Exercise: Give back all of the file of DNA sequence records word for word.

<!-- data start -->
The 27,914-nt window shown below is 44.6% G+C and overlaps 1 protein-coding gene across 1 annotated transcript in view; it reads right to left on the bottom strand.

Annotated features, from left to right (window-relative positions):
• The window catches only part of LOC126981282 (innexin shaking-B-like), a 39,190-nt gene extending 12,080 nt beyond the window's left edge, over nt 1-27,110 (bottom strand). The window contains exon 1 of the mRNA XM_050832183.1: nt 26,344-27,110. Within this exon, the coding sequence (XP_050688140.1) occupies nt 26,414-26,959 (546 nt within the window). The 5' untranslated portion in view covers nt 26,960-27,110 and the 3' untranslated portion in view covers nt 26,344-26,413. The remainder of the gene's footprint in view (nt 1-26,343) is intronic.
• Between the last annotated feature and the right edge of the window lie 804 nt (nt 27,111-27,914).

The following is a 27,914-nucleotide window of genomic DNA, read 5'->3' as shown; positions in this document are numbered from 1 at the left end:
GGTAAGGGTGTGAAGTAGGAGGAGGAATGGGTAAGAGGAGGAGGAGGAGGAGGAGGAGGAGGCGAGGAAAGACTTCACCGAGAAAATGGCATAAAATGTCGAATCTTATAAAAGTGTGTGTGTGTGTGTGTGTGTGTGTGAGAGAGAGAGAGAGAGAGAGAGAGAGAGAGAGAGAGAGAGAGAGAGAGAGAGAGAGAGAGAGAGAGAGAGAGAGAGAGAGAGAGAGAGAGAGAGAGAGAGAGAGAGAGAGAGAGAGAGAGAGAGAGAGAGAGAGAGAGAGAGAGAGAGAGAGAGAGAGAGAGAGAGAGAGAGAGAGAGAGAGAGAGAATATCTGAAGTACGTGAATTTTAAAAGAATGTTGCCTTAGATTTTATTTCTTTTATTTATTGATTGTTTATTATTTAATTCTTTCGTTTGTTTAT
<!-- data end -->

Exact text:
The 27,914-nt window shown below is 44.6% G+C and overlaps 1 protein-coding gene across 1 annotated transcript in view; it reads right to left on the bottom strand.

Annotated features, from left to right (window-relative positions):
• The window catches only part of LOC126981282 (innexin shaking-B-like), a 39,190-nt gene extending 12,080 nt beyond the window's left edge, over nt 1-27,110 (bottom strand). The window contains exon 1 of the mRNA XM_050832183.1: nt 26,344-27,110. Within this exon, the coding sequence (XP_050688140.1) occupies nt 26,414-26,959 (546 nt within the window). The 5' untranslated portion in view covers nt 26,960-27,110 and the 3' untranslated portion in view covers nt 26,344-26,413. The remainder of the gene's footprint in view (nt 1-26,343) is intronic.
• Between the last annotated feature and the right edge of the window lie 804 nt (nt 27,111-27,914).

The following is a 27,914-nucleotide window of genomic DNA, read 5'->3' as shown; positions in this document are numbered from 1 at the left end:
GGTAAGGGTGTGAAGTAGGAGGAGGAATGGGTAAGAGGAGGAGGAGGAGGAGGAGGAGGAGGCGAGGAAAGACTTCACCGAGAAAATGGCATAAAATGTCGAATCTTATAAAAGTGTGTGTGTGTGTGTGTGTGTGTGTGAGAGAGAGAGAGAGAGAGAGAGAGAGAGAGAGAGAGAGAGAGAGAGAGAGAGAGAGAGAGAGAGAGAGAGAGAGAGAGAGAGAGAGAGAGAGAGAGAGAGAGAGAGAGAGAGAGAGAGAGAGAGAGAGAGAGAGAGAGAGAGAGAGAGAGAGAGAGAGAGAGAGAGAGAGAGAGAGAGAGAGAGAGAATATCTGAAGTACGTGAATTTTAAAAGAATGTTGCCTTAGATTTTATTTCTTTTATTTATTGATTGTTTATTATTTAATTCTTTCGTTTGTTTAT